Intelligence gathering and analysis have long played a critical role in national security efforts. Historically, and with good reason, the extent, reach, and effect of intelligence activities have remained in the shadows, escaping the notice of many in government, as well as the attention of the American public. In the age of the twenty-four hour news cycle, though, this situation is beginning to change: rare since Edward Snowden’s revelations about what our intelligence services have been up to, both domestically and abroad, has been the week in which some intelligence-related activity has not made headlines.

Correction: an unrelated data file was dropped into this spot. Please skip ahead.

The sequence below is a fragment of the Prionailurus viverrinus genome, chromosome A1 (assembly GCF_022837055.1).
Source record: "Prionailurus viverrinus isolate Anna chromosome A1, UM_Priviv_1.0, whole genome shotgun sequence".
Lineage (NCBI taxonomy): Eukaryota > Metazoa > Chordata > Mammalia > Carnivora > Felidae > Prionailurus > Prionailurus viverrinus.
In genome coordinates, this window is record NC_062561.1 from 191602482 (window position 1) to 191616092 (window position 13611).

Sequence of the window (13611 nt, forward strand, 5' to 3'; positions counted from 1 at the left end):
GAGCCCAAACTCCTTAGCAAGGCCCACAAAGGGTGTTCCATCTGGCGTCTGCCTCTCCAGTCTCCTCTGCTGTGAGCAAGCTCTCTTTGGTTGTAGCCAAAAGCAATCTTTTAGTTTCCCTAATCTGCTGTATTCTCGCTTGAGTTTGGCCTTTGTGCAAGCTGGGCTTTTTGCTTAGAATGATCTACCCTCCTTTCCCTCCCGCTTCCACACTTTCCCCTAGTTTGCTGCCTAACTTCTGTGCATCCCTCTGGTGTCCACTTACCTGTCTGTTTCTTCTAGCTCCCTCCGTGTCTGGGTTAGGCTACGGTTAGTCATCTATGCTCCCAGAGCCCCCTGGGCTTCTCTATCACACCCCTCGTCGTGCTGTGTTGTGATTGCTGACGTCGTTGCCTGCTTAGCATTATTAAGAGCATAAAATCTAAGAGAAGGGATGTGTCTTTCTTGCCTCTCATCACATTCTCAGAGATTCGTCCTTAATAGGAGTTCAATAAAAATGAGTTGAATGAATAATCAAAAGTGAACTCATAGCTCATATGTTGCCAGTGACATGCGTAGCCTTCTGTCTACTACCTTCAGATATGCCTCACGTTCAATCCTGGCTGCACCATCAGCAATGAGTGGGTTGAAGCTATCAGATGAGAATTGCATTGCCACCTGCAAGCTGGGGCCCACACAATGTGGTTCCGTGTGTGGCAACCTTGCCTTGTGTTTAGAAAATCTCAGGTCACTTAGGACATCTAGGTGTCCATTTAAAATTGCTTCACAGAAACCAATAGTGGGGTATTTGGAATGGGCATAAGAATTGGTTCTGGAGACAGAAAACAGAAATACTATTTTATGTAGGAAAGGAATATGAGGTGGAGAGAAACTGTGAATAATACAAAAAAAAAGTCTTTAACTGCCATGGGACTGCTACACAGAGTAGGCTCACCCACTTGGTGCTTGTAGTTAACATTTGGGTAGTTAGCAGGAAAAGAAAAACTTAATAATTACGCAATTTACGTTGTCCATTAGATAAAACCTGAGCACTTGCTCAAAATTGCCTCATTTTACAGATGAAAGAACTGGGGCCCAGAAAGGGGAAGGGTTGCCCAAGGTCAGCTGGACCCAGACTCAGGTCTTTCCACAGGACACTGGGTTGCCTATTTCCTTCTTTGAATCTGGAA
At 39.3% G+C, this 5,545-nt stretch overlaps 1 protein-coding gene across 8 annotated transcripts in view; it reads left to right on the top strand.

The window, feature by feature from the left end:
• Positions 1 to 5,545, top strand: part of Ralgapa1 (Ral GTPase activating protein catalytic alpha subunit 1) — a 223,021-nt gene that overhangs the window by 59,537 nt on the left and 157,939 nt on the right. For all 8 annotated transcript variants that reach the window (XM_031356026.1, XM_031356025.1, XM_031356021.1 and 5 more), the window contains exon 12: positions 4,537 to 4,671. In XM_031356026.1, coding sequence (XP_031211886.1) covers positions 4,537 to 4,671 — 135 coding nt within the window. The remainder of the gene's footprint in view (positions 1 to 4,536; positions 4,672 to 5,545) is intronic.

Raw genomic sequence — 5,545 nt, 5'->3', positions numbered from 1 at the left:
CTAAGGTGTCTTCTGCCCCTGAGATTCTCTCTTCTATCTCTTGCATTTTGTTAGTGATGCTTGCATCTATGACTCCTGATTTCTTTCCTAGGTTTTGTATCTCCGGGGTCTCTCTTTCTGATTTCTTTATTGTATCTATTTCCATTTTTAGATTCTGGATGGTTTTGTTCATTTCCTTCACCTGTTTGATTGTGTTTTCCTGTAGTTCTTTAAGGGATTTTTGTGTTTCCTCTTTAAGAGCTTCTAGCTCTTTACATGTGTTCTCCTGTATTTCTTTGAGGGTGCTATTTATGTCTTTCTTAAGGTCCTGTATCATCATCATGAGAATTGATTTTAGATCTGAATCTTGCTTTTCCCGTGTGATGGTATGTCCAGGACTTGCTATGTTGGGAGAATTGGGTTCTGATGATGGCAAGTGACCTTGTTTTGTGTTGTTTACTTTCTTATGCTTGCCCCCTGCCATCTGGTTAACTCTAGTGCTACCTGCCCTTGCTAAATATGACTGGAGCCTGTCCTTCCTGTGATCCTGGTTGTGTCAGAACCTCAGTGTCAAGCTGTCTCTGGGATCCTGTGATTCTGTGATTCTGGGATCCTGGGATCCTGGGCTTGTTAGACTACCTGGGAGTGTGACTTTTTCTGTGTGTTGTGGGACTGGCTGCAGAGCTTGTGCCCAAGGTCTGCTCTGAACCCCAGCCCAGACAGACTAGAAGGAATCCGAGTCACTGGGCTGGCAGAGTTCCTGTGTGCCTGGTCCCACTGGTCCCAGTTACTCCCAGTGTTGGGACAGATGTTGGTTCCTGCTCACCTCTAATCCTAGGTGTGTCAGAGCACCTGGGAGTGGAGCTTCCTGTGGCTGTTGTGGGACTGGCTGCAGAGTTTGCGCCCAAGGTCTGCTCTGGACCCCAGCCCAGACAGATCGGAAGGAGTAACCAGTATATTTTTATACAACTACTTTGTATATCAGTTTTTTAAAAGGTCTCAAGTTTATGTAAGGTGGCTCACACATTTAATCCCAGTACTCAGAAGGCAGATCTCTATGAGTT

In light of the Snowden revelations and other reports about the intelligence activities in which the United States is engaged, some historical context may be useful—both to assuage our fears and to manage our expectations. For every generation mistakenly supposes that the startling events of its time are the worst ever to have occurred, only to be confronted with historical antecedents that give us some perspective on modern events and offer lessons that may help us address their consequences.
Read more from the most recent On Remand article, a book review of Kenneth A. Daigler’s Spies, Patriots, and Traitors: American Intelligence in the Revolutionary War entitled Game of Spies by Professor Lawrence Friedman here.